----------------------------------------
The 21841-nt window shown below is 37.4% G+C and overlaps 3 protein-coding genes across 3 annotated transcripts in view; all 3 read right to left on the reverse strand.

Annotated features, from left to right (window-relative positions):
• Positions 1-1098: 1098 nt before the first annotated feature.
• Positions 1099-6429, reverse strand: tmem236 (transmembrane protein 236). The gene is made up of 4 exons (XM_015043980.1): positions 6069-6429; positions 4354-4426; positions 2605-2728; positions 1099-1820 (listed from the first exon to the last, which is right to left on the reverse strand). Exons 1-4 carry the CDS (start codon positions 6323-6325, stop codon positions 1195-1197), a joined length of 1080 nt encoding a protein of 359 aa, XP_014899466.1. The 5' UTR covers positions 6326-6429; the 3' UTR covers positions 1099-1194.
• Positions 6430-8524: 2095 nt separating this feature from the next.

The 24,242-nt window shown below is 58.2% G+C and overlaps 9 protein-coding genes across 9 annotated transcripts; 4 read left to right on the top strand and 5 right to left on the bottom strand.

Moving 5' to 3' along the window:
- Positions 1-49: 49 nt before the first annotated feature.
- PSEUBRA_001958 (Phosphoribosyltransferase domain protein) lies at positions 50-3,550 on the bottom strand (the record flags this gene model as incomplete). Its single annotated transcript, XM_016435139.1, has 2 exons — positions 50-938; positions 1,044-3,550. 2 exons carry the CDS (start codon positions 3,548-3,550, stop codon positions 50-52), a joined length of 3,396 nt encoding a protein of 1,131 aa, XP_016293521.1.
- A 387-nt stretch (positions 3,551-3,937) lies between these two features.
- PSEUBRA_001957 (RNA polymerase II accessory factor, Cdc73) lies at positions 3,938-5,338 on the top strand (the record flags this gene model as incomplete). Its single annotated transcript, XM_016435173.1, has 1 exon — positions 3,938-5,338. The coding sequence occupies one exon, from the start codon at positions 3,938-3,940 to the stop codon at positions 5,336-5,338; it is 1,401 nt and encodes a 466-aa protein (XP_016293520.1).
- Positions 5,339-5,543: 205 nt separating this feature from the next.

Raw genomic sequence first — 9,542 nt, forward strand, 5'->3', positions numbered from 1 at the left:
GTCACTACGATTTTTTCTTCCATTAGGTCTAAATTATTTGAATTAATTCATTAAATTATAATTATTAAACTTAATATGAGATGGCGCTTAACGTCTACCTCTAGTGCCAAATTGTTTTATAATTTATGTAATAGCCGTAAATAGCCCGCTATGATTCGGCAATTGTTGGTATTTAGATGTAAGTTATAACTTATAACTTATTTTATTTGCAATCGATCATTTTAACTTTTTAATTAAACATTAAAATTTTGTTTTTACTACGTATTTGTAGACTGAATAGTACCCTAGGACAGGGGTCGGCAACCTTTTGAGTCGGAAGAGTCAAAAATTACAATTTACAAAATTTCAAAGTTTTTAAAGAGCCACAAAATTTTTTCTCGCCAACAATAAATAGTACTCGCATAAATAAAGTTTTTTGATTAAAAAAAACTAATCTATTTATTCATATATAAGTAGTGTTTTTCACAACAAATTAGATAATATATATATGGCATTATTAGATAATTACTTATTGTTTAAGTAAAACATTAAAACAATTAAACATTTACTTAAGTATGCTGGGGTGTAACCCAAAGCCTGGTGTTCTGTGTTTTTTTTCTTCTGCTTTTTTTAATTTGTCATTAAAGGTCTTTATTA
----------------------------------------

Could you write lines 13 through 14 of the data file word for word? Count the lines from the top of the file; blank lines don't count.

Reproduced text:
Raw genomic sequence first — 9,542 nt, forward strand, 5'->3', positions numbered from 1 at the left:
GTCACTACGATTTTTTCTTCCATTAGGTCTAAATTATTTGAATTAATTCATTAAATTATAATTATTAAACTTAATATGAGATGGCGCTTAACGTCTACCTCTAGTGCCAAATTGTTTTATAATTTATGTAATAGCCGTAAATAGCCCGCTATGATTCGGCAATTGTTGGTATTTAGATGTAAGTTATAACTTATAACTTATTTTATTTGCAATCGATCATTTTAACTTTTTAATTAAACATTAAAATTTTGTTTTTACTACGTATTTGTAGACTGAATAGTACCCTAGGACAGGGGTCGGCAACCTTTTGAGTCGGAAGAGTCAAAAATTACAATTTACAAAATTTCAAAGTTTTTAAAGAGCCACAAAATTTTTTCTCGCCAACAATAAATAGTACTCGCATAAATAAAGTTTTTTGATTAAAAAAAACTAATCTATTTATTCATATATAAGTAGTGTTTTTCACAACAAATTAGATAATATATATATGGCATTATTAGATAATTACTTATTGTTTAAGTAAAACATTAAAACAATTAAACATTTACTTAAGTATGCTGGGGTGTAACCCAAAGCCTGGTGTTCTGTGTTTTTTTTCTTCTGCTTTTTTTAATTTGTCATTAAAGGTCTTTATTA